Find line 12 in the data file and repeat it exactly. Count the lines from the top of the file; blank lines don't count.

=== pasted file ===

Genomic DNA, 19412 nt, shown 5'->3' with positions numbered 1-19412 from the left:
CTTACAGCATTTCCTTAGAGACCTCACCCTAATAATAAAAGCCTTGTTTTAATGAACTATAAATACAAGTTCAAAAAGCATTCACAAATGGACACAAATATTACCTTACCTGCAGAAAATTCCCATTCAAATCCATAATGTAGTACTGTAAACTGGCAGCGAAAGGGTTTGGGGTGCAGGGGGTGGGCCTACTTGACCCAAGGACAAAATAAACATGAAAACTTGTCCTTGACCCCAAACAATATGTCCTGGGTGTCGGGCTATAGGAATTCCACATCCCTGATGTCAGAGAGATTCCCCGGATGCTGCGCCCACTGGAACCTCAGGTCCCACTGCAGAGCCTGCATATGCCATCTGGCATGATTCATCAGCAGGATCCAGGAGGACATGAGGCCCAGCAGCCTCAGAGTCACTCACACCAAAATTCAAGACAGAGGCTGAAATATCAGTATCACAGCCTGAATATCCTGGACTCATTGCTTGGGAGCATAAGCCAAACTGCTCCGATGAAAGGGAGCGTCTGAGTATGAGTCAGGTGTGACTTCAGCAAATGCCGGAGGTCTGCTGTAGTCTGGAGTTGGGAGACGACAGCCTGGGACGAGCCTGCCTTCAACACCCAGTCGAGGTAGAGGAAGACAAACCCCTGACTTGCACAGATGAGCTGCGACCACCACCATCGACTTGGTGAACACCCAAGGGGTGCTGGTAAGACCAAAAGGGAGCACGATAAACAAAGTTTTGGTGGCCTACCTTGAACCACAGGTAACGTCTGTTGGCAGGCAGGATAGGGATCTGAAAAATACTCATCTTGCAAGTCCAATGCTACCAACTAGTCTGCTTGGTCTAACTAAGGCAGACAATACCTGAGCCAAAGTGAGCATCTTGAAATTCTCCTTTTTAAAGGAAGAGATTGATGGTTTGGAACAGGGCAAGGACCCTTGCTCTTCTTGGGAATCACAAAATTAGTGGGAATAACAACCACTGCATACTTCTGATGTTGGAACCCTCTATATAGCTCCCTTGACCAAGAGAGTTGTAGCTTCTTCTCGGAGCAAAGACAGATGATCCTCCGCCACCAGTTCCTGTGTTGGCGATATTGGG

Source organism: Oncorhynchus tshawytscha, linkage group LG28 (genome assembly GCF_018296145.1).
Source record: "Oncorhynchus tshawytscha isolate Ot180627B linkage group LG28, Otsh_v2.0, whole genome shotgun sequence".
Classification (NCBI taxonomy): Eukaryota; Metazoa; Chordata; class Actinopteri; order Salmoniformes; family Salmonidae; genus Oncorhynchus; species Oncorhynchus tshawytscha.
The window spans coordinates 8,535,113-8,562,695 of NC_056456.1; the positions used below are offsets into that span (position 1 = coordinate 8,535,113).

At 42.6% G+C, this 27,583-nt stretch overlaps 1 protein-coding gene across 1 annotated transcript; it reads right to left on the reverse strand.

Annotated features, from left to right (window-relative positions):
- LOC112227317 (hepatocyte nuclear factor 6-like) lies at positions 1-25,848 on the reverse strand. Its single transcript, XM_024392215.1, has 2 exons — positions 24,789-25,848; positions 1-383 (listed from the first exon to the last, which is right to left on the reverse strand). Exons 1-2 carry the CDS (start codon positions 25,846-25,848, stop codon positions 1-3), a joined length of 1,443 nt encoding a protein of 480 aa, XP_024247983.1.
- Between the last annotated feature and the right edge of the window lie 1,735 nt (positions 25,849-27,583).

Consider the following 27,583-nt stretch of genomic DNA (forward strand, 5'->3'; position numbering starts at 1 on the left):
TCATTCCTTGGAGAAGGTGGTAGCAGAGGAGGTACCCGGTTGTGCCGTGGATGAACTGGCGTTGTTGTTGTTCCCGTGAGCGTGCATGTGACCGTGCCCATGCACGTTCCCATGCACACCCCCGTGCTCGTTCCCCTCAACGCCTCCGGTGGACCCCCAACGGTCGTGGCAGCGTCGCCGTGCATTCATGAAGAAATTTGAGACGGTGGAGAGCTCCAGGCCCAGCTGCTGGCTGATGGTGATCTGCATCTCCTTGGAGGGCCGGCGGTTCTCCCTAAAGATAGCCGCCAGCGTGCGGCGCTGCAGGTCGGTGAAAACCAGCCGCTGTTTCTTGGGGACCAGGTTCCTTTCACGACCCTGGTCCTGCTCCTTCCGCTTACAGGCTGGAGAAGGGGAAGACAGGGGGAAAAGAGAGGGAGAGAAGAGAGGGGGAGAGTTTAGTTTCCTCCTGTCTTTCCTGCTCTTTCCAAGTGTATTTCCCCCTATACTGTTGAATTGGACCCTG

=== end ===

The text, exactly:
TCATTCCTTGGAGAAGGTGGTAGCAGAGGAGGTACCCGGTTGTGCCGTGGATGAACTGGCGTTGTTGTTGTTCCCGTGAGCGTGCATGTGACCGTGCCCATGCACGTTCCCATGCACACCCCCGTGCTCGTTCCCCTCAACGCCTCCGGTGGACCCCCAACGGTCGTGGCAGCGTCGCCGTGCATTCATGAAGAAATTTGAGACGGTGGAGAGCTCCAGGCCCAGCTGCTGGCTGATGGTGATCTGCATCTCCTTGGAGGGCCGGCGGTTCTCCCTAAAGATAGCCGCCAGCGTGCGGCGCTGCAGGTCGGTGAAAACCAGCCGCTGTTTCTTGGGGACCAGGTTCCTTTCACGACCCTGGTCCTGCTCCTTCCGCTTACAGGCTGGAGAAGGGGAAGACAGGGGGAAAAGAGAGGGAGAGAAGAGAGGGGGAGAGTTTAGTTTCCTCCTGTCTTTCCTGCTCTTTCCAAGTGTATTTCCCCCTATACTGTTGAATTGGACCCTG